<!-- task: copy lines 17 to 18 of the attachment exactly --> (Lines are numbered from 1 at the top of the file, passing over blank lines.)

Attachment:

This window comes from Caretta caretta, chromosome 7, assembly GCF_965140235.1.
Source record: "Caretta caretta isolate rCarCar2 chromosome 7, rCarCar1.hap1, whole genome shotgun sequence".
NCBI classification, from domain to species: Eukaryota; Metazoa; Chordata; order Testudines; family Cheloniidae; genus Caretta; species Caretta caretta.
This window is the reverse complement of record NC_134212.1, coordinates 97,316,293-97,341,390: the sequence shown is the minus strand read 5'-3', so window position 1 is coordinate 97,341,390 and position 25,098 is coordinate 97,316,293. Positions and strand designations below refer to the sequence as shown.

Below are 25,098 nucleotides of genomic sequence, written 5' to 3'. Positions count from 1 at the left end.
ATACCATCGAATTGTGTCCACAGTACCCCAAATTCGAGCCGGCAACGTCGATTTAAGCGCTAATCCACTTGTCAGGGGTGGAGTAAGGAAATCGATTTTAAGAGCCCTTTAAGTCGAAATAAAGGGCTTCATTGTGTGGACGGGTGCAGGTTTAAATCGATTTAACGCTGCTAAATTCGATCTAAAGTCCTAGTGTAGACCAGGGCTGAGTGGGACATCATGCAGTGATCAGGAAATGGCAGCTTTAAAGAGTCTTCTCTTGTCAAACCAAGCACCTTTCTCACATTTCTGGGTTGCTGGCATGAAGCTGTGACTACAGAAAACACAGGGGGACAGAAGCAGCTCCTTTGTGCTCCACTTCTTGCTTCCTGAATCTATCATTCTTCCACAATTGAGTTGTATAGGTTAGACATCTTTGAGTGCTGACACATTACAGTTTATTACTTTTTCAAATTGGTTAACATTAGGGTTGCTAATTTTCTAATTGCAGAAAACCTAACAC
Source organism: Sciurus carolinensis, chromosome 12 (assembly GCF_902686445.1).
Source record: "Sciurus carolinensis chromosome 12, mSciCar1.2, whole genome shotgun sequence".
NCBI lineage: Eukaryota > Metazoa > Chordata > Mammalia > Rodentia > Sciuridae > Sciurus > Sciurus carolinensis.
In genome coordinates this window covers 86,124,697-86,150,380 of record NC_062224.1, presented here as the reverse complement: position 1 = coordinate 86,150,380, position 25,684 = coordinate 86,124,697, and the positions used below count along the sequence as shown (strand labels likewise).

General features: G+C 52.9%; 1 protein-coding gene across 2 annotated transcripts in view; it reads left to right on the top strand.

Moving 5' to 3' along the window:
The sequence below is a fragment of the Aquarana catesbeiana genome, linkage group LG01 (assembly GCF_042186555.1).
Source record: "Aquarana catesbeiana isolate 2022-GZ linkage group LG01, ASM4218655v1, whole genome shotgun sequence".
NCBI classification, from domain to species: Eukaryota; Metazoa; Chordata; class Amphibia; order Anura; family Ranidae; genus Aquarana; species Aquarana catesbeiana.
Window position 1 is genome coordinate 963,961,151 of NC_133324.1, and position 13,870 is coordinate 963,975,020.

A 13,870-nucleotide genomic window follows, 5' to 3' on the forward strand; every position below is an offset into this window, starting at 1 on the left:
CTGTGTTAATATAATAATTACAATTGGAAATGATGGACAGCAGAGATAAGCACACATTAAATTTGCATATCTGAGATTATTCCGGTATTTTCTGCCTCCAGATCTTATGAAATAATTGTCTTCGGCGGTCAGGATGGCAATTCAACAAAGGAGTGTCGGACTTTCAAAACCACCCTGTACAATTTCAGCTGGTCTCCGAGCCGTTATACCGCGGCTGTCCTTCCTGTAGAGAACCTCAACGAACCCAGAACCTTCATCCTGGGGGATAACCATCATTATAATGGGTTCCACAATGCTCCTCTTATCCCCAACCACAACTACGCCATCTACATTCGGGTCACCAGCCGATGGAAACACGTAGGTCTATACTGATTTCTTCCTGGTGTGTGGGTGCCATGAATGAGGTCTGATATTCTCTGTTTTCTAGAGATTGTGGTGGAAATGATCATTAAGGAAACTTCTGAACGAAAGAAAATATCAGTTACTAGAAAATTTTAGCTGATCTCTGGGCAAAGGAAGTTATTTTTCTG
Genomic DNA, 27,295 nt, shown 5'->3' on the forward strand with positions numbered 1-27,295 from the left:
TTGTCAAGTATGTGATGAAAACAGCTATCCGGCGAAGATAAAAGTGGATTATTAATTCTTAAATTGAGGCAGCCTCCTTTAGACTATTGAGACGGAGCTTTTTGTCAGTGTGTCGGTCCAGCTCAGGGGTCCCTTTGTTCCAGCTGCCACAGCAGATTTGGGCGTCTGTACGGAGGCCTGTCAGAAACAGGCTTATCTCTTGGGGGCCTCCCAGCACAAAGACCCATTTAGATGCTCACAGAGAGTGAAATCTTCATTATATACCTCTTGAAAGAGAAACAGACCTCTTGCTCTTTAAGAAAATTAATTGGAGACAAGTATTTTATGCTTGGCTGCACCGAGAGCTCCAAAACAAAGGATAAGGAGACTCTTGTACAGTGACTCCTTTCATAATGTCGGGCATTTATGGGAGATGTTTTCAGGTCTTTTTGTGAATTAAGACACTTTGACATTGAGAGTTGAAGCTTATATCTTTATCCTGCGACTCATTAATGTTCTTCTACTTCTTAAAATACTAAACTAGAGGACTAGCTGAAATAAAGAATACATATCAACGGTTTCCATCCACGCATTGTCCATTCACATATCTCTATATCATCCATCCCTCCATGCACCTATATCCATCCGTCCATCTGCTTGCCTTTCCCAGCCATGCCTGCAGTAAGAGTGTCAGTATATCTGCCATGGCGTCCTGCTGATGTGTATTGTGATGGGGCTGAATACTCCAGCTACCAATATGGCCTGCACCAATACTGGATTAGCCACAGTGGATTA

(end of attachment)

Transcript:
A 13,870-nucleotide genomic window follows, 5' to 3' on the forward strand; every position below is an offset into this window, starting at 1 on the left:
CTGTGTTAATATAATAATTACAATTGGAAATGATGGACAGCAGAGATAAGCACACATTAAATTTGCATATCTGAGATTATTCCGGTATTTTCTGCCTCCAGATCTTATGAAATAATTGTCTTCGGCGGTCAGGATGGCAATTCAACAAAGGAGTGTCGGACTTTCAAAACCACCCTGTACAATTTCAGCTGGTCTCCGAGCCGTTATACCGCGGCTGTCCTTCCTGTAGAGAACCTCAACGAACCCAGAACCTTCATCCTGGGGGATAACCATCATTATAATGGGTTCCACAATGCTCCTCTTATCCCCAACCACAACTACGCCATCTACATTCGGGTCACCAGCCGATGGAAACACGTAGGTCTATACTGATTTCTTCCTGGTGTGTGGGTGCCATGAATGAGGTCTGATATTCTCTGTTTTCTAGAGATTGTGGTGGAAATGATCATTAAGGAAACTTCTGAACGAAAGAAAATATCAGTTACTAGAAAATTTTAGCTGATCTCTGGGCAAAGGAAGTTATTTTTCTG